Saturday, May 9, 2009

Gay Marriage Gains Acceptance

In an earlier post, I discussed the results of a recent survey that showed that the South was the "most religious" region of the US. It also appeared in the survey that New England might be called the "least religious." Of course, the issue is raised, How are "most" and "least" religious defined? and, an associated question, Are the operational definition of the terms framed in such a way that they actually measure religiosity as opposed to something else? I advise the reader to visit the earlier posting and decide for him/herself.

One thing is certain, New England does appear to be more, let us say, "liberal" (another tricky word to operationally define). Currently Vermont, Massachusetts, and Connecticut permit gay marriage. Listening to NPR this week, I have discovered that New Hampshire and Maine may soon join those ranks as well. Certainly, when it comes to the issue of marriage, New England is the most gay friendly place to be.

All of these moves have been applauded, in rather official ways, by the Episcopal Church, the United Church of Christ, and the Unitarian Universalists. The ECUSA and the UCC are both more decidedly "Christian" than the UU Church. This raises further issues about the nature of these denominations. Both do have a strong presence in New England-- especially the UCC, being the "church of the Pilgrims," at least after a fashion.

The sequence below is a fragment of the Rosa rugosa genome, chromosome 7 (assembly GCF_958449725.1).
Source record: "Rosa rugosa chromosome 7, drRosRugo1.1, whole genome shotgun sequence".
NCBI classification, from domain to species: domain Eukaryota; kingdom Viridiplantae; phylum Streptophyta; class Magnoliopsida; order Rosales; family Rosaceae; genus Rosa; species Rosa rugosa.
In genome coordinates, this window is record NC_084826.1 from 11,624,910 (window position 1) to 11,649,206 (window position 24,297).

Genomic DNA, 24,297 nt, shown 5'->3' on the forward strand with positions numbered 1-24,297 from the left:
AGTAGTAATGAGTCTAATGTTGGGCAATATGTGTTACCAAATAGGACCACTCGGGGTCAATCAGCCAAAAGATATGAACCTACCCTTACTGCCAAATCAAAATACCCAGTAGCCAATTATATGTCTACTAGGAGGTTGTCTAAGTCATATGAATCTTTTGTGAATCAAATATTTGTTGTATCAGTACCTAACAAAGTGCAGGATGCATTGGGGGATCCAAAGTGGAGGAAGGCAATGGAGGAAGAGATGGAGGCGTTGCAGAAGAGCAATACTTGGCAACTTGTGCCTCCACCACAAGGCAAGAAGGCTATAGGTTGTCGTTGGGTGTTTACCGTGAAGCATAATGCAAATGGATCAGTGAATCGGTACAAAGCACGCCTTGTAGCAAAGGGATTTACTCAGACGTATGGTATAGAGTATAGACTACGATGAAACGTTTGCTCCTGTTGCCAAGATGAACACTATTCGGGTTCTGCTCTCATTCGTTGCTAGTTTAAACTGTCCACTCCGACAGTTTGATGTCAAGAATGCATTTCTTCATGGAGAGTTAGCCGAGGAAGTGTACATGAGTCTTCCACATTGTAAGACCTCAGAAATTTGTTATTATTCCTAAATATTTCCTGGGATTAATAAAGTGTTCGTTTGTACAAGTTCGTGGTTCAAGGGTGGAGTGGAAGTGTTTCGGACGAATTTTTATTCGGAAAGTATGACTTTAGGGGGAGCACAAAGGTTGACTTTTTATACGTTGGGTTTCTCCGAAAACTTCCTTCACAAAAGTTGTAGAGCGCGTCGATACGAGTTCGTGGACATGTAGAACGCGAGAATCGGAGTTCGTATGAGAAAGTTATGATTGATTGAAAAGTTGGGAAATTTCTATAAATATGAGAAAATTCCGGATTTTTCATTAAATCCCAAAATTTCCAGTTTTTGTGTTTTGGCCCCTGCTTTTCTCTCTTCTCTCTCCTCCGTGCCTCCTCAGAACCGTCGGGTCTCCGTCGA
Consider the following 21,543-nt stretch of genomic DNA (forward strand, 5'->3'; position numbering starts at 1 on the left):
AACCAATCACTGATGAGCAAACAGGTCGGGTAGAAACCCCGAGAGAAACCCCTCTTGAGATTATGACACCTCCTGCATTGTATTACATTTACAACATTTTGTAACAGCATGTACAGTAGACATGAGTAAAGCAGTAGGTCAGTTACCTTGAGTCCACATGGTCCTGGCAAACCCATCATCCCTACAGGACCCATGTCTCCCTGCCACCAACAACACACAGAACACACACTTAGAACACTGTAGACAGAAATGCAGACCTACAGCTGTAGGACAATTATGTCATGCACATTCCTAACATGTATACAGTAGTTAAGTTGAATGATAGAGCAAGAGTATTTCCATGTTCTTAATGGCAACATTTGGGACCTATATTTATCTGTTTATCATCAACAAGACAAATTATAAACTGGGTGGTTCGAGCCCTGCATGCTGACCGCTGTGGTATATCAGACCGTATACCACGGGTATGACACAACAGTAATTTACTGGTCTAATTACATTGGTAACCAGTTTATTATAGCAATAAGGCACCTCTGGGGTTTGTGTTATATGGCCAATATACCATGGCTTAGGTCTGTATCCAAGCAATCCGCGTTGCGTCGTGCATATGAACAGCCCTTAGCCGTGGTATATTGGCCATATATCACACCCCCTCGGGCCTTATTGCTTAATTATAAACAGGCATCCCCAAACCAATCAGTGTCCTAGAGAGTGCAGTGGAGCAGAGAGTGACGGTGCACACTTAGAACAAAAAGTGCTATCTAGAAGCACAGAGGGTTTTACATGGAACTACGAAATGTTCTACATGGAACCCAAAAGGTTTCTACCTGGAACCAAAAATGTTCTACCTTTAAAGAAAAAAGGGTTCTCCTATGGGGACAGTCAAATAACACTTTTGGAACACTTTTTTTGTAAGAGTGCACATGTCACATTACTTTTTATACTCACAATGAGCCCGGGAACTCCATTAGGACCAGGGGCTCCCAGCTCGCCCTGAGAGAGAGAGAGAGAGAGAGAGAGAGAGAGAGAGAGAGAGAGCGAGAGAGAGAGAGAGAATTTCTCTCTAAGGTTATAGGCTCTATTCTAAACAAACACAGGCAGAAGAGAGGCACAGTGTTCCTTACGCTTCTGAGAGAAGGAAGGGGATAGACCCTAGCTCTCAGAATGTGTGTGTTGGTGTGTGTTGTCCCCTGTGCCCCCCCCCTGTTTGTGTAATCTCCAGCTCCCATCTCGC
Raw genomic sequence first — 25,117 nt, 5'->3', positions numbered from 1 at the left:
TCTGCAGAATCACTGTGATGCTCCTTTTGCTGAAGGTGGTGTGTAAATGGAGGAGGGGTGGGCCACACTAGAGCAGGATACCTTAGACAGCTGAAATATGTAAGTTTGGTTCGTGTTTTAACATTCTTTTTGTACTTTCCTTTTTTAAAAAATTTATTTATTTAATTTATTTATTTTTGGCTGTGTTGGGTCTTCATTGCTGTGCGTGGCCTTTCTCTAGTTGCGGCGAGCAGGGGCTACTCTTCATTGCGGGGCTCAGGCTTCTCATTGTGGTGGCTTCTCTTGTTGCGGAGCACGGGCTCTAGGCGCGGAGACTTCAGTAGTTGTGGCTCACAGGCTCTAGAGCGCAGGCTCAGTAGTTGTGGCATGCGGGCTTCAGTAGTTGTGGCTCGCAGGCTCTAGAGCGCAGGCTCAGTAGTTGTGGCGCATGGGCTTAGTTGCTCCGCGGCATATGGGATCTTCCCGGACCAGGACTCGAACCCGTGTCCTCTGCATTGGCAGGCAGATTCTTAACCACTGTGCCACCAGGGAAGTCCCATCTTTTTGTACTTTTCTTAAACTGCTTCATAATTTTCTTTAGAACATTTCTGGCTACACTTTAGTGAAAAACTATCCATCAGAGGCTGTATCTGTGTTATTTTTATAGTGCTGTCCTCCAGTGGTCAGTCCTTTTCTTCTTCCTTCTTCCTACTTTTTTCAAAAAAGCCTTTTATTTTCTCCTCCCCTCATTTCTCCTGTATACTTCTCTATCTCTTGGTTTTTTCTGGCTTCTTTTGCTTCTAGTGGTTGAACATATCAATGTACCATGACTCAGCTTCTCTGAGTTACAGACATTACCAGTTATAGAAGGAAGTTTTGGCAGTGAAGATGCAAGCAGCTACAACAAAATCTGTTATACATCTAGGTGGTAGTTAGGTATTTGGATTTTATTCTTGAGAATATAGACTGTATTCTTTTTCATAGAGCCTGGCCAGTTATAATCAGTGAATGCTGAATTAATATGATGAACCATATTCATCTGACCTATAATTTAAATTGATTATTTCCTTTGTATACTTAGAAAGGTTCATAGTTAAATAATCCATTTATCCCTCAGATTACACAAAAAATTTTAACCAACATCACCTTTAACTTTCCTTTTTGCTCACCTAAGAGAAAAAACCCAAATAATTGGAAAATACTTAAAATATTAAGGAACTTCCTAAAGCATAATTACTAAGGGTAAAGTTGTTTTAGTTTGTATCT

Then there are the Concerned Women for America. They are right on top of the situation stating: "While government officials may change definitions they cannot change nature.... The first human relationship was between one man and one woman, and it became the foundation of all society."

Now, there are two parts to that statement. The first is an appeal to nature. It might be incorrect, but it must carry some weight in considering this matter. The second part is based on a religious myth-- at least to some degree. There are many cultures and many myths in this world. It reminds me of an old Jerry Falwell line (a rather ridiculous one at that, I might add), "God made Adam and Eve, not Adam and Steve."

Back to New England.... Does this just prove the stereotype (or research) that folks aren't particularly religious "up there?" Or does it prove that they are strong supporters of justice, equality, and human rights? What do you think?

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